Quality, relevance, and importance
The exact tasks of a peer reviewer for a medical journal vary widely, depending on the journal they are working for.
All peer reviewers help editors decide whether a paper should be published, but different journals have different criteria.
Three common areas are addressed, with similar example questions:
- Quality: How well was the research done, and how reliable are its conclusions? This tests the credibility and accuracy of the science being assessed.
- Relevance: Is the paper of interest to readers of this journal, and is it appropriate to this field of work?
- Importance: What clinical impact could the research have? Do the findings add something new?
The editor may decide whether a paper is relevant, whether they have space for it, or if it would be better in another journal.
If editors decide it is relevant, they may seek peer reviewers' opinions on the finer points of scientific interest.
The editors make the final decision. Peer-review processes are there to inform the editor's decision. The recommendations of peer reviewers do not have to be accepted by the journal.
Different ways of doing peer review
Different journals have different aims and individual titles can be seen as "brands." The editorial position of the journal influences the criteria used to make decisions on whether to publish a paper.
The BMJ, for example, focuses on findings that are relevant and important to current disease management. They say, "The BMJ peer reviews all the material it receives. We give priority to articles that will help doctors to make better decisions."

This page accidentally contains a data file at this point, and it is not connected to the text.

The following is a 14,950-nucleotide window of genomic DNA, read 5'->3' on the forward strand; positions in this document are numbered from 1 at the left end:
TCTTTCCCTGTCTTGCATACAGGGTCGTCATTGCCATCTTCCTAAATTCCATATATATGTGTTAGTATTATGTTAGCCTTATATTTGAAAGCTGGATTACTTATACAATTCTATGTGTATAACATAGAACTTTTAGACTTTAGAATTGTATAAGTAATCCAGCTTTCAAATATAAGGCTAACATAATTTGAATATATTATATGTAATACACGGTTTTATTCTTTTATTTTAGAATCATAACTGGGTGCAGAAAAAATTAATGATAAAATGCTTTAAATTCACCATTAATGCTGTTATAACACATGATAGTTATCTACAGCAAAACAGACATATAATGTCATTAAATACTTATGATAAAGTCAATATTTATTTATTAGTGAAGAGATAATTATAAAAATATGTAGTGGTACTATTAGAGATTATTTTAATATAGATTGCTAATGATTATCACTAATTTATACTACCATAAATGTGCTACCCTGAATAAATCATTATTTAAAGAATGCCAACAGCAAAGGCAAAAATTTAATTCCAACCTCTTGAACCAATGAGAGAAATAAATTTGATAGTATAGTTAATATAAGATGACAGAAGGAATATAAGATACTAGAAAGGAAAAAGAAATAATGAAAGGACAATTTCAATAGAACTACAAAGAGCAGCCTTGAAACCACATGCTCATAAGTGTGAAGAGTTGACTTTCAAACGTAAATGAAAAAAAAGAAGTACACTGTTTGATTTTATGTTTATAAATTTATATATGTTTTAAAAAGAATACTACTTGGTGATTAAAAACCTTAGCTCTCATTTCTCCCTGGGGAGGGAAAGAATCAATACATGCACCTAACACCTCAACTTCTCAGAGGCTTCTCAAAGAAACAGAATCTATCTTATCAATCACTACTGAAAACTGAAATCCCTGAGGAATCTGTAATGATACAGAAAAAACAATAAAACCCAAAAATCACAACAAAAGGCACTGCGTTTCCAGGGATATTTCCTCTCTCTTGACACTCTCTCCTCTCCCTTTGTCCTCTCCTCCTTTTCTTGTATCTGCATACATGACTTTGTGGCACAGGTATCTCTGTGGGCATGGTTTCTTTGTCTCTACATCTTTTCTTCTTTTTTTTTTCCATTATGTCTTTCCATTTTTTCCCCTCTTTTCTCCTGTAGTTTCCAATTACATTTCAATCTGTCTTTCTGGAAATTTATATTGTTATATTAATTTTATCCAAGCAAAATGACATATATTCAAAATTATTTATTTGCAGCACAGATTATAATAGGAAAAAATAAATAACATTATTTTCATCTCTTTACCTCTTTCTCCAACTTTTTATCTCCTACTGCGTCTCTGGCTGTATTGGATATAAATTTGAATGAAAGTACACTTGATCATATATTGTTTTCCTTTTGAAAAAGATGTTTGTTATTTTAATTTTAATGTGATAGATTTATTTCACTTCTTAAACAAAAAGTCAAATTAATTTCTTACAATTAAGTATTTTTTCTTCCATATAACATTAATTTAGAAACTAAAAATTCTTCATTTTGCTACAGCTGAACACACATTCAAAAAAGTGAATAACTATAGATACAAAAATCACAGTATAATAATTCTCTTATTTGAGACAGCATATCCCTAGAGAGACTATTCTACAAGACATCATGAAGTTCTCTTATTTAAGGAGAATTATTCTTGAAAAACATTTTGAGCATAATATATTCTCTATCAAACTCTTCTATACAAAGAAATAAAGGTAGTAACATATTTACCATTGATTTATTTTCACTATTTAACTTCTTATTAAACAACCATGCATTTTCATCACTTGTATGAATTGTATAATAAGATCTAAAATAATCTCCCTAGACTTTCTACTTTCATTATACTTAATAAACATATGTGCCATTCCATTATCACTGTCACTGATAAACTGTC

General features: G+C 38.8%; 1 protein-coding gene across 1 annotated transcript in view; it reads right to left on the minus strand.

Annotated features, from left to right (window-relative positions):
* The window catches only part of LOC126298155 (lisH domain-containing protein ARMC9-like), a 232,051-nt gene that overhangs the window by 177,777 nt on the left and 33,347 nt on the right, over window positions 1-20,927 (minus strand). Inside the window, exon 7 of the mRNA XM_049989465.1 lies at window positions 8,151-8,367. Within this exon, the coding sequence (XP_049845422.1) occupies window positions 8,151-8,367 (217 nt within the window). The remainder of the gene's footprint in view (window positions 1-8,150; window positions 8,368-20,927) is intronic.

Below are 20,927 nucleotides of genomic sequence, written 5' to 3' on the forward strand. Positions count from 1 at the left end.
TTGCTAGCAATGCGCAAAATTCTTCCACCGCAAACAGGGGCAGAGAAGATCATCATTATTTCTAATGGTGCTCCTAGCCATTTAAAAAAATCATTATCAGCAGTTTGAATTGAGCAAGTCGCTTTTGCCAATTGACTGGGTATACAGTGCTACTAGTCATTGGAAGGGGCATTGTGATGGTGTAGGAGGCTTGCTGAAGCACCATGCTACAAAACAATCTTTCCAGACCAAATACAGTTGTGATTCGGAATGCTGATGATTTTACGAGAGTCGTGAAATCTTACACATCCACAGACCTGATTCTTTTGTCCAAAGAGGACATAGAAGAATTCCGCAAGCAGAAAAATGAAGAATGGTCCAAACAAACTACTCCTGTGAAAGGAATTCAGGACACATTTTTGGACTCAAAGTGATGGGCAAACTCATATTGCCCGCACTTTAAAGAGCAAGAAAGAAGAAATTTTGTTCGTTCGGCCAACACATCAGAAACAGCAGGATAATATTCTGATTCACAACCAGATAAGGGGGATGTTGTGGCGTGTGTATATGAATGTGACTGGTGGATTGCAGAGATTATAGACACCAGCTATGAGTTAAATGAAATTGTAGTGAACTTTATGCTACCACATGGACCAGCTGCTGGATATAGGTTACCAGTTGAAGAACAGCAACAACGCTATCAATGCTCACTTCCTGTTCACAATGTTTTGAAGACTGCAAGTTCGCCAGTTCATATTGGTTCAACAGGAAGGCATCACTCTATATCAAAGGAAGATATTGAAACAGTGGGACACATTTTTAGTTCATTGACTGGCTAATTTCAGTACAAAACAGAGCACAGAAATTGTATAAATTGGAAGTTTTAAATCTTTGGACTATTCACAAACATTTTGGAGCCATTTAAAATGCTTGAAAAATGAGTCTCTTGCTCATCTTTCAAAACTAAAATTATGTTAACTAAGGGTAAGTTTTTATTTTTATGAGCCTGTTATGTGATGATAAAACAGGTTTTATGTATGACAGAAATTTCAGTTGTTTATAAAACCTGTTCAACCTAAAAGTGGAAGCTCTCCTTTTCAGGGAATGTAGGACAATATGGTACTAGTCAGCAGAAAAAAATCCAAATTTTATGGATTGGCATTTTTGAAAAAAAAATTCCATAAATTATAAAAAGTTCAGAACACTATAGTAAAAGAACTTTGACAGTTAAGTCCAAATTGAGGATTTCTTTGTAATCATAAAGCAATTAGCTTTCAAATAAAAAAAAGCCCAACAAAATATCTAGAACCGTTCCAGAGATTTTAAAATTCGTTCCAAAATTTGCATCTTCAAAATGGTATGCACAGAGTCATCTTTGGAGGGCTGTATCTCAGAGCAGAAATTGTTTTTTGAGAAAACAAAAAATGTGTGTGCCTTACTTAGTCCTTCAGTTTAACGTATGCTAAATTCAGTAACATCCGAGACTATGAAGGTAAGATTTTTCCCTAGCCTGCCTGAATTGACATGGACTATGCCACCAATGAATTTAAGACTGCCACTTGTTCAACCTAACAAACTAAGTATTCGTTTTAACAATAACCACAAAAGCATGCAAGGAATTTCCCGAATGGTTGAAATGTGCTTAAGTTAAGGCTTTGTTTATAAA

The Lancet states that it "Prioritizes reports of original research that are likely to change clinical practice or thinking about a disease." However, it also places some priority on papers that can be understood by the "general reader" outside the medical specialty of the author.
A medical journal may publish in some detail the particular form of review that it uses. This usually appears in guidelines for authors. These policies are another way of setting standards for the quality of research reports.
What do reviewers look for?
The Journal of the American Medical Association (JAMA) outlines what its medical editors evaluate before sending papers to peer reviewers.
This "initial pass" checks for the following points:
- Timely and original material
- Clear writing
- Appropriate study methods
- Valid data
- Reasonable conclusions that are supported by the data.
The information must be important, and the topic must be of general medical interest.
How do journals respond?
Journals can respond to submissions in a number of ways.
The editors at the New England Journal of Medicine (NEJM), for example, use three responses, apart from outright rejection, after making decisions based on peer review.
- Major revision: The journal is "interested" in the manuscript, but a revision is needed because it is "not acceptable" for publication in its current form.
- Minor revision: "Some revisions" are needed before the submission can be accepted for publication.
- Willing rejection: The authors need to "conduct further research or collect additional data" to make the manuscript suitable for publication.